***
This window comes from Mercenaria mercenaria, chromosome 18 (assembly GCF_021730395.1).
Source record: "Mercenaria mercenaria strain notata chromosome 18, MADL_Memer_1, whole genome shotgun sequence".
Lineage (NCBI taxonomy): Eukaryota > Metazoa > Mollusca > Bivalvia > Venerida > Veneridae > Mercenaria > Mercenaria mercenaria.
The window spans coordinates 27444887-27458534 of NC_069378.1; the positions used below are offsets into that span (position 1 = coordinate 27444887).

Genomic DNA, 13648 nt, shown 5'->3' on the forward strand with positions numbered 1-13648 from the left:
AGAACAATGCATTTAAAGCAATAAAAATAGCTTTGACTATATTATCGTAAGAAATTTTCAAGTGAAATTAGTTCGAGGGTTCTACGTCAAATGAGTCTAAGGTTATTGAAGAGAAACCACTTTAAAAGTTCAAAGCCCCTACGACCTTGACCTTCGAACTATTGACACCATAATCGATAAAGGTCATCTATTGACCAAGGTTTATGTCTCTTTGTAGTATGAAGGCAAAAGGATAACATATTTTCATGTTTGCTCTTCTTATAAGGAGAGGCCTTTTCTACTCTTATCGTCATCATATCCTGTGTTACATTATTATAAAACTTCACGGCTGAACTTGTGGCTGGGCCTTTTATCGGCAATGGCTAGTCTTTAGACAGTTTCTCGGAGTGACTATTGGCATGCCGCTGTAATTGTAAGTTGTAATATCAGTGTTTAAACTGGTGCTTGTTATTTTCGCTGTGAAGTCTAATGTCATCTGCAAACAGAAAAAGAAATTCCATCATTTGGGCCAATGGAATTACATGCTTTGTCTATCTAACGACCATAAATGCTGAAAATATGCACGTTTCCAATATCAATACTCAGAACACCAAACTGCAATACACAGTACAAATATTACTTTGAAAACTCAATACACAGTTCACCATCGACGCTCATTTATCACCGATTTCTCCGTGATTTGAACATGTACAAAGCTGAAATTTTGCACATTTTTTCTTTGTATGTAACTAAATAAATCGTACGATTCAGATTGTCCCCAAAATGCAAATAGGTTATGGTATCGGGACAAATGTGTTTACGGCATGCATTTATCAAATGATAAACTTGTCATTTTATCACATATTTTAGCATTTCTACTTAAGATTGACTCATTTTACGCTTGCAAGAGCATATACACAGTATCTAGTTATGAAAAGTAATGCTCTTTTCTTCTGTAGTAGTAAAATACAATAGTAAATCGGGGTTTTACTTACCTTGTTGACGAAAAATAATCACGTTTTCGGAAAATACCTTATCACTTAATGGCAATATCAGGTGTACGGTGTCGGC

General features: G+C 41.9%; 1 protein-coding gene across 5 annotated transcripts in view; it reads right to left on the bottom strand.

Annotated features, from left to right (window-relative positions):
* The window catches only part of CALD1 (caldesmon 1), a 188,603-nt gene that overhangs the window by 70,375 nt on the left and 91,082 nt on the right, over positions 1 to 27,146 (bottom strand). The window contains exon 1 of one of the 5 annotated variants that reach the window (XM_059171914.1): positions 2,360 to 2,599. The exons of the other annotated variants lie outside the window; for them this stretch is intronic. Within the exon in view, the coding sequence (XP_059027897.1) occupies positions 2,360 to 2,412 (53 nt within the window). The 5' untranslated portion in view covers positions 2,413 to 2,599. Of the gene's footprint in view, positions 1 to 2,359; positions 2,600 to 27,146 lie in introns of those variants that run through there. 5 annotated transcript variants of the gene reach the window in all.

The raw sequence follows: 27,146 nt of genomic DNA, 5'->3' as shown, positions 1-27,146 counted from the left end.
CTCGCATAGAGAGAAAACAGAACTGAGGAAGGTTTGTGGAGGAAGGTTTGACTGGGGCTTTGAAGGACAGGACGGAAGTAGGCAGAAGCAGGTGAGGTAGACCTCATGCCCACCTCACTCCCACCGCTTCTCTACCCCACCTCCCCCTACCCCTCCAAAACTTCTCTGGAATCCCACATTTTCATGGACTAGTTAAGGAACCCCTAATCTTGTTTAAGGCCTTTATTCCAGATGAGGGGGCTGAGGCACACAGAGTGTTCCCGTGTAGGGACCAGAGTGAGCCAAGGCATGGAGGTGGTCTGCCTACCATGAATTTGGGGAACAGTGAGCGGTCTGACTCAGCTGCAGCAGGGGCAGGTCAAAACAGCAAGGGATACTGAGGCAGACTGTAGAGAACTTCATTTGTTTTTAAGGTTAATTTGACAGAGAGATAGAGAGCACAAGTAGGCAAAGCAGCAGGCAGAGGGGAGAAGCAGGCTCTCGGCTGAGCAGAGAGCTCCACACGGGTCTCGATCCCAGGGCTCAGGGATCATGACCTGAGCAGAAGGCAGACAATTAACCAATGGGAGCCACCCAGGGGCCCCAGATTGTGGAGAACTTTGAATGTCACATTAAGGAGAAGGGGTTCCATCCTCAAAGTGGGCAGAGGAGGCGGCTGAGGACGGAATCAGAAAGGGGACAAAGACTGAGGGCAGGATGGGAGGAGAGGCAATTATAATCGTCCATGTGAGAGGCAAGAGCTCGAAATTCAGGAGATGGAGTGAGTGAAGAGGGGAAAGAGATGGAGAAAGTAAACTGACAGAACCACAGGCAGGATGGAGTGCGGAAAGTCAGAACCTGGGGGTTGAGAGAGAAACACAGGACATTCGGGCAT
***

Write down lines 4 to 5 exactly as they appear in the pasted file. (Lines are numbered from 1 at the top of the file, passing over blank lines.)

The window spans coordinates 27444887-27458534 of NC_069378.1; the positions used below are offsets into that span (position 1 = coordinate 27444887).

Genomic DNA, 13648 nt, shown 5'->3' on the forward strand with positions numbered 1-13648 from the left: